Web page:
Restrictions deriving from a public authority and the condominium may not be negotiated by the lessee, while any contingent restrictions imposed by the lessor may be negotiated and modified in common agreement between the parties at any given time.

The performance of works (improvements) by the lessee is usually addressed in the lease contract itself by means of an express clause covering the permission for and the right to an indemnification for the improvements or covering the non-permission/indemnification for the improvements.

Improvements in Brazil are classed as necessary (they refer to conservation), useful (improve their use) and voluptuary (embellishment).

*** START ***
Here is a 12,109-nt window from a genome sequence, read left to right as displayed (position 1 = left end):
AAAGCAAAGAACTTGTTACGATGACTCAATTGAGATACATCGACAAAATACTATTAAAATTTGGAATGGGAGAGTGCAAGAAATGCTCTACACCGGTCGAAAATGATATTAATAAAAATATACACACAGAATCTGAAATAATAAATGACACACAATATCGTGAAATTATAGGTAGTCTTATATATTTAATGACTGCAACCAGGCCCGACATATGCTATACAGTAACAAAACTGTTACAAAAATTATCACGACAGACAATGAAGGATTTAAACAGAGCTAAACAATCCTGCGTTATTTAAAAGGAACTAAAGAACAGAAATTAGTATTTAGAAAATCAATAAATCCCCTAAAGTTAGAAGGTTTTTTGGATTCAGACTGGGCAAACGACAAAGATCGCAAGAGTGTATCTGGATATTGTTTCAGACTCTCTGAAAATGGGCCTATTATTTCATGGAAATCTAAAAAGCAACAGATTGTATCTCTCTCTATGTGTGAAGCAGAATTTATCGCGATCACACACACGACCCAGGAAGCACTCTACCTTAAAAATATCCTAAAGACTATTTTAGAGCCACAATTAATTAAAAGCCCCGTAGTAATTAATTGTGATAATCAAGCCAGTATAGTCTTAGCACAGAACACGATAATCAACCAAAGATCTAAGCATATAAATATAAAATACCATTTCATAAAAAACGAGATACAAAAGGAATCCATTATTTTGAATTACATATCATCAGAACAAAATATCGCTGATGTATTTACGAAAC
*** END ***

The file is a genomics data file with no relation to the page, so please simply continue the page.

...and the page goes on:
As a general rule, necessary improvements are under the lessor's responsibility and, if done by the lessee, confer on them the right to indemnification.

Useful or voluptuary improvements can be done by the lessee as long as they do not change the construction structure.

Useful improvements done by the lessee require a prior authorisation of the lessor so as to be liable to an indemnification.

Voluptuary improvements done by the lessee are not liable to indemnification.

At the end of the lease, if a prior authorisation by the lessor to make useful improvements has not occurred, the lessor may require their removal so as to receive the property in the same condition as it was originally received.

If a prior authorisation by the lessor for necessary improvements or useful improvements has occurred, the lessee enjoys the retention right.

The improvements introduced in the property, if they cannot be removed without destroying other items, will be incorporated into same.